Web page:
It didn’t start out as a problem. Most don’t.
My wood man called and said, “I’ve just cut down a tree would you like a load of wood?” The price was right and I needed the wood to feed my insatiable fireplace over the winter so I said, “Bring it by.” When I arrived home later I found two rows of stacked wood and a dozen huge pieces of the trunk of the tree. He explained that they would come back to split the pieces of tree trunk as they were running out of daylight.
Several weeks went by until I received the call—“My friend that likes to split wood is off tomorrow and I’m bringing him by to split those logs, but he doesn’t have any wedges or a sledge hammer so you’ll need to get those.” A few cents short of ninety dollars later I was the proud owner of two wedges and a twelve pound sledge hammer. We’re in business.
The wood splitter arrived the next day, mid-thirties, well-muscled, and ready to make firewood out of logs. A few hours later they called, “It’s taken him four hours to split on log into four pieces and he’s giving up. Sorry.” I returned home to find four huge pieces of log, the wedges, and my barely worn sledge hammer to one side. This presents a problem.
The problem was, like problems are, several smaller problems. I had eleven huge pieces of tree trunk stack two deep on my wood lot. I had four pieces that need to be split at least four more times each. I didn’t have anyone to do it. And only connection with a power wood splitter and the truck to pull it had been out of commission for several months and wouldn’t be returning to active duty (mainly helping me) for several more. And the stacked wood would only last a month or so. That’s five smaller problems that made up one big problem. I pondered the solution.
Now I should say that this if what we called a “first world problem.” We won’t freeze if I don’t have a fire in the fireplace, we have a perfectly dependable gas furnace that heat our home nicely. But I like a fire. And the wood wasn’t going anywhere. And sooner or late my neighbors were going to begin wondering why I had those logs, visible from the street, on my wood lot. So it wasn’t a life or death problem, but it was a problem.
A month or two went by and I decided to see it I could split one of the four pieces of log with my weapon of choice, a ten pound splitting maul. For those not conversant with wood lots a splitting maul looks like a sledgehammer that has a sharp wedge on one side. One whack. Two whacks. On the fourth whack the piece split in two. Each half was twice as easy to split. In ten minutes I had an arm load of wood and was out of breath.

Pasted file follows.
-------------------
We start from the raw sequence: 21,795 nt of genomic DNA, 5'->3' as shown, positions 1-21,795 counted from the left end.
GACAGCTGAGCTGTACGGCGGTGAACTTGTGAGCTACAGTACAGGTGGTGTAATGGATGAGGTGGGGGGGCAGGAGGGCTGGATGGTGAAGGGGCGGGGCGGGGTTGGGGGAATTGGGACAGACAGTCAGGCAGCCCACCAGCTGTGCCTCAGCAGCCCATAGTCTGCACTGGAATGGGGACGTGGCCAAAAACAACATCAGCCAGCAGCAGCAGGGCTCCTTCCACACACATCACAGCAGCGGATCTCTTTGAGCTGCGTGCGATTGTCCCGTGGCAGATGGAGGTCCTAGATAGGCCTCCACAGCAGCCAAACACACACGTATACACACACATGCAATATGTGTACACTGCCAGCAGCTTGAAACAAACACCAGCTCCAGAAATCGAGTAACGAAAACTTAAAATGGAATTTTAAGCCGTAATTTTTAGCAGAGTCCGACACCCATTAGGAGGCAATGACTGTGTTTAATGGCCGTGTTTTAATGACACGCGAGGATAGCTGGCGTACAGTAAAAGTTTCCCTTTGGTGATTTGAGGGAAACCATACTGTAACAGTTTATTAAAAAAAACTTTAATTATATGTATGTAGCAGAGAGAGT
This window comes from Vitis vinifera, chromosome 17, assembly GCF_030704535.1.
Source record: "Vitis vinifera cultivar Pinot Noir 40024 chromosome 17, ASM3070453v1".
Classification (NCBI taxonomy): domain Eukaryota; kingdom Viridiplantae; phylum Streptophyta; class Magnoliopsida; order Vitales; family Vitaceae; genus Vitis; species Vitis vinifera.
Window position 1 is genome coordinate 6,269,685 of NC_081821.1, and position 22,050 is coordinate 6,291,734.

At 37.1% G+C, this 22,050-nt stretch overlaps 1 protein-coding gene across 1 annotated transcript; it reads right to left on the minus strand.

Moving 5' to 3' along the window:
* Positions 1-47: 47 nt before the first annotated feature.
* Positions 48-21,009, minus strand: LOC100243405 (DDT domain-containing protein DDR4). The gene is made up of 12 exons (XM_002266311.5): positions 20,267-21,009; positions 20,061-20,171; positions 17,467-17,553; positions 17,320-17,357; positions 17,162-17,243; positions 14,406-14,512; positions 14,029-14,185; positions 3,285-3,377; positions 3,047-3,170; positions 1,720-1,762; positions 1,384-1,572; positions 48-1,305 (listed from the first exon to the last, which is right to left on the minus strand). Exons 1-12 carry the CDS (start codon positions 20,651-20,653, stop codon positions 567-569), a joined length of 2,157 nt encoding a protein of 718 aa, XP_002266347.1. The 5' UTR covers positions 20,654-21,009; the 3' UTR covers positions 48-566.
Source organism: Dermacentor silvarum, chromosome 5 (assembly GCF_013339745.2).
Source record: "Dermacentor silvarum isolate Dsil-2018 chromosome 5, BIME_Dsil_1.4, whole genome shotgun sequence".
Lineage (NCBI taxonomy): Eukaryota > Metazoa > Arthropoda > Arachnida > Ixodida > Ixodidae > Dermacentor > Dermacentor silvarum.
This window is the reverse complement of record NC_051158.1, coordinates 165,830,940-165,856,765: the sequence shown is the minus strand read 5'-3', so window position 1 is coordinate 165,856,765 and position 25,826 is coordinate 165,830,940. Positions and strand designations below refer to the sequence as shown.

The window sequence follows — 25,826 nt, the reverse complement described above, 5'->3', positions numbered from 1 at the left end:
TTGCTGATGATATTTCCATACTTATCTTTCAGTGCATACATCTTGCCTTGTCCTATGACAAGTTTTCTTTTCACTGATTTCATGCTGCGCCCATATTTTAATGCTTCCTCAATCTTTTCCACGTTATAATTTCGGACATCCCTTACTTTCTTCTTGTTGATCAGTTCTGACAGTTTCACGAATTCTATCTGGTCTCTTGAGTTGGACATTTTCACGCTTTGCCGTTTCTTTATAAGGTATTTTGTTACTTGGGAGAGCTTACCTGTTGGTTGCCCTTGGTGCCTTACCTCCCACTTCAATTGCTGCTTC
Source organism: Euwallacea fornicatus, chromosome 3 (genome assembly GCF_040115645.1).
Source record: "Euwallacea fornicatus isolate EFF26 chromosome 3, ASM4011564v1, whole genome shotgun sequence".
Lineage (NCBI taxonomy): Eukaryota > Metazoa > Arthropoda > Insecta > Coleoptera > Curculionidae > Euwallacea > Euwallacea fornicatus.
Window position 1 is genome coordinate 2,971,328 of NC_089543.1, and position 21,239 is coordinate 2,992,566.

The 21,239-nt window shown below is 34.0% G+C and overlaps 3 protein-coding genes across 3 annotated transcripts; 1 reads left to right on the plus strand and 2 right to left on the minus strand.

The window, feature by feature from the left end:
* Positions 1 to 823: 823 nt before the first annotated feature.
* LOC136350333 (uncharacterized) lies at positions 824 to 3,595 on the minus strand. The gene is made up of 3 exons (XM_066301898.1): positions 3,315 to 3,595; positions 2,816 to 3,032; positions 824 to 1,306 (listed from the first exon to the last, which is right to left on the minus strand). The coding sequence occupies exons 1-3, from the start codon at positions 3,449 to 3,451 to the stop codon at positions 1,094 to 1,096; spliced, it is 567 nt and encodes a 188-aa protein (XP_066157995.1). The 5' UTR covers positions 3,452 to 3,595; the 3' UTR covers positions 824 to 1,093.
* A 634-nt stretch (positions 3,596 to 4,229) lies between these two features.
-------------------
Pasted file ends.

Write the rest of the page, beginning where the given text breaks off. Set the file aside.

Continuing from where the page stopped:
As I’m writing this I’ve just come in from splitting another log. Not another piece. Another log. It took a half an hour. I only have seven more to go. I’ve been splitting logs. By hand. Now you may think that this blog has been a waste because you are never going to split wood. But you are always going to have problems or one kind or another that need solutions. And ifyou’re in a place where you are solving other people’s problems you will always have work and will always prosper. And if you were really sharp you picked up some ideas about problems and their solutions as you read. If you didn’t pick them up I suggest that before reading any further you go back and re-read. But if you don’t want to do that keep reading.
Problems often begin as opportunities that go awry. External forces often precipitate the problem, like the sun going down on my hapless wood man. Problems are exacerbated by a lack of proper tools, not just the kind made of wood, fiberglass, and steel, but the social, mental, emotional tools needed to avoid or correct problems. Many times those you’re depending upon to solve the problem can’t or won’t. Most big problems are made up of several smaller problems. Problems can be solved.
When you join me “Behind The Door” I’m going to continue my metaphor and give you a quick course in both wood splitting and problem solving. You may never need to split wood but you will always need to solve problems. If you have your password to go “Behind The Door” you can go there right now. If you don’t have your password click the “Sowing” button and sow a seed in any amount to this ministry and the password will be sent immediately via email. The default setting is $20 but you can raise or lower that amount—but remember, one times one is still one and what you sow is what you grow! The password is good for the entire month and both the blog and the video “Behind The Door” change each week. I’ll meet you “Behind The Door.”